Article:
EOG Resources to Sell Shale Acreage

HOUSTON (Dow Jones Newswires), Aug. 6, 2010

EOG Resources plans to sell some of its natural gas assets to accelerate its transformation into an oil producer.

This move by EOG underscores the push by many big natural gas producers to diversify their output and take advantage of higher oil prices while natural gas prices languish. Both Chesapeake Energy and Devon Energy said this week that they would allocate more money to oil exploration.

However, shares of EOG came under pressure Thursday after the company missed earnings estimates and said it would increase spending this year. Shares of the Houston oil and gas producer were recently off 4.6% at $97.82.

EOG is looking to sell 180,000 acres of natural gas shale leases in the Haynesville, Marcellus and Eagle Ford shales, as well as some Canadian natural gas production, Chief Executive Mark Pappa said Friday.

The Canadian assets were put up for sale two weeks ago. The sale of the Haynesville, Marcellus and Eagle Ford properties is expected to occur by year's end. The Haynesville shale is in Texas and Louisiana, the Marcellus shale is in the northeastern U.S., and the Eagle Ford shale is in South Texas.

The sales won't diminish EOG Resources' profile as the company has more acreage "than we can logically develop," Pappa said. But it will help fund the company's shift from being mainly a natural gas producer to being primarily an oil producer, and bring its debt-to-capitalization ratio below 25%. As of June 30, the ratio stood at 27%.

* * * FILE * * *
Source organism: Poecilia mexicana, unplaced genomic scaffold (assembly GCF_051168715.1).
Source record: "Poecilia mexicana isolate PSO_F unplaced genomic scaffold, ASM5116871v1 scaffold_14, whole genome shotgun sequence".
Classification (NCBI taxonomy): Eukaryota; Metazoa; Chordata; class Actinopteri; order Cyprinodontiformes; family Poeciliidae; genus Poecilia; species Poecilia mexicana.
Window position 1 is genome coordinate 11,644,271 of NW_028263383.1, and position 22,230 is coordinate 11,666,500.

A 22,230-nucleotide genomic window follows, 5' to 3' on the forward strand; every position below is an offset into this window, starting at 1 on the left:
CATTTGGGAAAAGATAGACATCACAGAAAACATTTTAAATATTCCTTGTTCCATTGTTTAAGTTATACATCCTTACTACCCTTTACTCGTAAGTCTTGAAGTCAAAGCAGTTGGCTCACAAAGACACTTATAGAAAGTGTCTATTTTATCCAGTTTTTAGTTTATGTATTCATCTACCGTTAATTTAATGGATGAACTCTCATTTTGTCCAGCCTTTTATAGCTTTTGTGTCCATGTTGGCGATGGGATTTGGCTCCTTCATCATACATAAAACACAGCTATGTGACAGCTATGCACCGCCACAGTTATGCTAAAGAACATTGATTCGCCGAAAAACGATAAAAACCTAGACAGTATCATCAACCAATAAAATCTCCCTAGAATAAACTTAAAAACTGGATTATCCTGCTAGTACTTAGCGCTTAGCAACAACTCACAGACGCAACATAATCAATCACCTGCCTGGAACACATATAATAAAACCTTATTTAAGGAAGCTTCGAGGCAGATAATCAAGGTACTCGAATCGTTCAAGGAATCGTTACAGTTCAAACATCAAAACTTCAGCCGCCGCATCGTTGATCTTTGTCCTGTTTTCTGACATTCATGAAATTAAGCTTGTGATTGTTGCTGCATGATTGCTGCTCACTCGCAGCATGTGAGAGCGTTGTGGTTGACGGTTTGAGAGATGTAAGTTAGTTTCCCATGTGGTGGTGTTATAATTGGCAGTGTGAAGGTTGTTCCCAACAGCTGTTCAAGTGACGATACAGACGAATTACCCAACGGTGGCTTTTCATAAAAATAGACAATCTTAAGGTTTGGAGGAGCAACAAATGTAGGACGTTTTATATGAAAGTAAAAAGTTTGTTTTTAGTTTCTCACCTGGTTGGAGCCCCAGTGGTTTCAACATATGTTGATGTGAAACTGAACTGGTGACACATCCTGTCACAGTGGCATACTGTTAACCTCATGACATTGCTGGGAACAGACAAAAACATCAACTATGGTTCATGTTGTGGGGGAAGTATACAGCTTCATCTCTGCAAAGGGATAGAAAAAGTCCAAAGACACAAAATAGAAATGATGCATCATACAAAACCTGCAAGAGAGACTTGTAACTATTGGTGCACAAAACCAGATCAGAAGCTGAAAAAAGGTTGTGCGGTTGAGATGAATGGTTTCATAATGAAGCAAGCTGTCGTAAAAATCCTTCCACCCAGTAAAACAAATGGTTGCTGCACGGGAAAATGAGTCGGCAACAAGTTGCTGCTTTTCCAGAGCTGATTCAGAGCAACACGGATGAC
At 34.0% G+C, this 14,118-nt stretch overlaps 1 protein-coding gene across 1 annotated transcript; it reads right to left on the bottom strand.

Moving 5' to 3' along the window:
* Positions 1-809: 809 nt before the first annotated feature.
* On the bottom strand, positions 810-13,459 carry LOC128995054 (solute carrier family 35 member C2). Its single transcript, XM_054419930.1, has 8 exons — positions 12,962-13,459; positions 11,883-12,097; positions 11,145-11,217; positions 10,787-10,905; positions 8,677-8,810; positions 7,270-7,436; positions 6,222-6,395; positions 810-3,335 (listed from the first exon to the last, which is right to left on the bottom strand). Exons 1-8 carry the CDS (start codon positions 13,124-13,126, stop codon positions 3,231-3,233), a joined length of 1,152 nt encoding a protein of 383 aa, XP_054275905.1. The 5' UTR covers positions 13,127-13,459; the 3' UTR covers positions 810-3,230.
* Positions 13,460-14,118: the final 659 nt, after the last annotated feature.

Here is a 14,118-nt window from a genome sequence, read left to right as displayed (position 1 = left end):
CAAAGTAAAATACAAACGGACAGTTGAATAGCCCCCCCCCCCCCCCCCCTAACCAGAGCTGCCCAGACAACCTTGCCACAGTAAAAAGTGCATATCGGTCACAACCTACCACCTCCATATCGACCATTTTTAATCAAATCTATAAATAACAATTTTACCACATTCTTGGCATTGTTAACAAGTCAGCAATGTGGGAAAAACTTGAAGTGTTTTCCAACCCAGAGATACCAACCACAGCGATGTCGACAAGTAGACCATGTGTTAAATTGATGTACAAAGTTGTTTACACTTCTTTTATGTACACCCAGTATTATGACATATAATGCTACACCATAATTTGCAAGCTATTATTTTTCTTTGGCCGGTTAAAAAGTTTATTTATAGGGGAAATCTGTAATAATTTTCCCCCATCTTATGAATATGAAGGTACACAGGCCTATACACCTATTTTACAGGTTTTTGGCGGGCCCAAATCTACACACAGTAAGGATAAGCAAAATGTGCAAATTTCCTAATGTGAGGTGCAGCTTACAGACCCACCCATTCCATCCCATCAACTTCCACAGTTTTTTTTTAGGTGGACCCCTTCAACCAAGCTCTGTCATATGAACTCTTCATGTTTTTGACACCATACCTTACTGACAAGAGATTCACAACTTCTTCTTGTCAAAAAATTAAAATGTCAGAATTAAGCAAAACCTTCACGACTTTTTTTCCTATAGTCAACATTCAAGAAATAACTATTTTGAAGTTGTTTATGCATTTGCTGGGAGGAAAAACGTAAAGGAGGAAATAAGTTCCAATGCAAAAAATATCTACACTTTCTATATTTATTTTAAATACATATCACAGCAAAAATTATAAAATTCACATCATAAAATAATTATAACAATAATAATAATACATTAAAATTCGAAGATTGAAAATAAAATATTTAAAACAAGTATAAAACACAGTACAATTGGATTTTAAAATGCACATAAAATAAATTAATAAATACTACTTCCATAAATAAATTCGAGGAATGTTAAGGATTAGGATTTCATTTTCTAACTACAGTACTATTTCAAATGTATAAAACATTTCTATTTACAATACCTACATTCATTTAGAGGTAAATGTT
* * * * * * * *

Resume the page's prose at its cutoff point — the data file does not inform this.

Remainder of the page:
The company reported a second-quarter profit on Thursday of $59.9 million, or 24 cents a share, compared with a year-earlier loss of $16.7 million, or 7 cents a share. Excluding hedging and other items, earnings fell to 18 cents from 73 cents as revenue climbed 58% to $1.36 billion.

Analysts estimated earnings of 25 cents on revenue of $1.24 billion, according to a poll by Thomson Reuters.

EOG reported strong well results in many of its operating areas, analysts said. However, it also increased its capital spending by $500 million, or by about 10%, in 2010 to deal with the higher costs associated with developing its oil projects.

"Overall, strong well results will not be enough to overcome EOG's slew of missteps" in the quarter, analysts with Simmons & Co. wrote in a note to clients, citing the company's earnings miss and higher spending.

Copyright (c) 2010 Dow Jones & Company, Inc.


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